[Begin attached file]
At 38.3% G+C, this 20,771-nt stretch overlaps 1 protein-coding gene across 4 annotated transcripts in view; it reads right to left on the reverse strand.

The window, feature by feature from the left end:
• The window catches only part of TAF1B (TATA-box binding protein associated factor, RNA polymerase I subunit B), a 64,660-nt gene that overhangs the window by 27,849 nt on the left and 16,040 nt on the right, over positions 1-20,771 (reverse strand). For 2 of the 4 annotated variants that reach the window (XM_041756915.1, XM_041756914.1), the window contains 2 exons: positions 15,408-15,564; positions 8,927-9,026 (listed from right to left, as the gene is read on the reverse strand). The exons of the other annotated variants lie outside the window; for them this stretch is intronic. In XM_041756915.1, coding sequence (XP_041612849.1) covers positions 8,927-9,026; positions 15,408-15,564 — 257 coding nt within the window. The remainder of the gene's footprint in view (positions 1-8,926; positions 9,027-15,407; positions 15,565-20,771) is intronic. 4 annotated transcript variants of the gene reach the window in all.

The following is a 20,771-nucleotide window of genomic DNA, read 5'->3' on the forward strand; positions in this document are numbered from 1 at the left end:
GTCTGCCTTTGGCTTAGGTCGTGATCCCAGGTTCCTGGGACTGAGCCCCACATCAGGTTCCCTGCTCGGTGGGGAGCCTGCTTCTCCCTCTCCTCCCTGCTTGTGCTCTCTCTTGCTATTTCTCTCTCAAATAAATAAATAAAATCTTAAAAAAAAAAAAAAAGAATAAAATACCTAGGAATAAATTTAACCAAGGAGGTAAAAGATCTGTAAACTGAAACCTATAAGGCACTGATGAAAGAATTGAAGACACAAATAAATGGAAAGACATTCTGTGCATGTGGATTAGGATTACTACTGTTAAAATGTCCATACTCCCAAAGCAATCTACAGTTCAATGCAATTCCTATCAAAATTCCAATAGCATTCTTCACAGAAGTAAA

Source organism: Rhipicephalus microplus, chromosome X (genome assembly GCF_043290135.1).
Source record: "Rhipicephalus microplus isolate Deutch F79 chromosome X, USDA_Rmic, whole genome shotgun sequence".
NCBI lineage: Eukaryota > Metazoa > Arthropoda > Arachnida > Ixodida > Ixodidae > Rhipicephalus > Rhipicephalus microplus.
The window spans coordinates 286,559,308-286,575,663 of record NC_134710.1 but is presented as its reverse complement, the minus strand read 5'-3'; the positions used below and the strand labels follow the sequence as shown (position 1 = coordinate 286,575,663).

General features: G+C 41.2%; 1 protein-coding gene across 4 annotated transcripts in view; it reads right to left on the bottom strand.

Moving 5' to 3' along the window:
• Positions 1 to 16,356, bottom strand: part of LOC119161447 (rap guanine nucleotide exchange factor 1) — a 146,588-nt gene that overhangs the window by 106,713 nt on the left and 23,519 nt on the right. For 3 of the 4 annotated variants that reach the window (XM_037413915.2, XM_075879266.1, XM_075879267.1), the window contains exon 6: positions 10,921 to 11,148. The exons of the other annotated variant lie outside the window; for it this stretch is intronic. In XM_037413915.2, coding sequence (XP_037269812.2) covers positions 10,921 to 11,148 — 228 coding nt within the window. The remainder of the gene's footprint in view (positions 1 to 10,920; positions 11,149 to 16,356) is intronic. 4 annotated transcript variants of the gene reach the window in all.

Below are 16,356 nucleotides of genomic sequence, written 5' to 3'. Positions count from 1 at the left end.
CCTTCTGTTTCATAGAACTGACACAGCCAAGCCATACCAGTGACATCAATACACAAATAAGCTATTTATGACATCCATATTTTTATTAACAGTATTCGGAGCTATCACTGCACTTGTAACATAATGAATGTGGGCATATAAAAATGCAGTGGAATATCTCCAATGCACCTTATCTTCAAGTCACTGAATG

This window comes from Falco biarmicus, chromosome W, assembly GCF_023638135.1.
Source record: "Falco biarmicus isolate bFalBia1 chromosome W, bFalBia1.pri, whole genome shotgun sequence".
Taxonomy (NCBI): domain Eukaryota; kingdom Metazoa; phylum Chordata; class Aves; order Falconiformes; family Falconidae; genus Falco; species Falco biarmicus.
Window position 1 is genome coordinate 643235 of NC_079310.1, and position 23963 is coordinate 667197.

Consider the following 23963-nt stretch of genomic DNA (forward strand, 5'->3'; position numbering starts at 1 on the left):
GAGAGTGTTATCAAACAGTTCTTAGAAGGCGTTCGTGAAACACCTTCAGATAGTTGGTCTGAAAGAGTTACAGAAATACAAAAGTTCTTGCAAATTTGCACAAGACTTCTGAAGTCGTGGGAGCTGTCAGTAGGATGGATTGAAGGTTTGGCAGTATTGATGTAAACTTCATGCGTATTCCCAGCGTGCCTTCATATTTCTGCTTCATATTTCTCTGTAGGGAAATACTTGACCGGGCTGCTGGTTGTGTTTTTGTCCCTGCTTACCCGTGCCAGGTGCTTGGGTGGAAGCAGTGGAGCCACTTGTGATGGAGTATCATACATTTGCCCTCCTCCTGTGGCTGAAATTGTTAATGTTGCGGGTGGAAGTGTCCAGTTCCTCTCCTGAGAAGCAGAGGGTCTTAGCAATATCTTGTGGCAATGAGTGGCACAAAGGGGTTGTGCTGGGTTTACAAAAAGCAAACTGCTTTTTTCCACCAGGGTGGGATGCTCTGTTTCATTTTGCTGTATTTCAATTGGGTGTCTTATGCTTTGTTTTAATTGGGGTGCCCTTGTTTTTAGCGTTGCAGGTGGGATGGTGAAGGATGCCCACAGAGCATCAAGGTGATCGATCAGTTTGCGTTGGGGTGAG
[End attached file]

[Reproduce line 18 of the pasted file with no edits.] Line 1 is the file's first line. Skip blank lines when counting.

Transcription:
Window position 1 is genome coordinate 643235 of NC_079310.1, and position 23963 is coordinate 667197.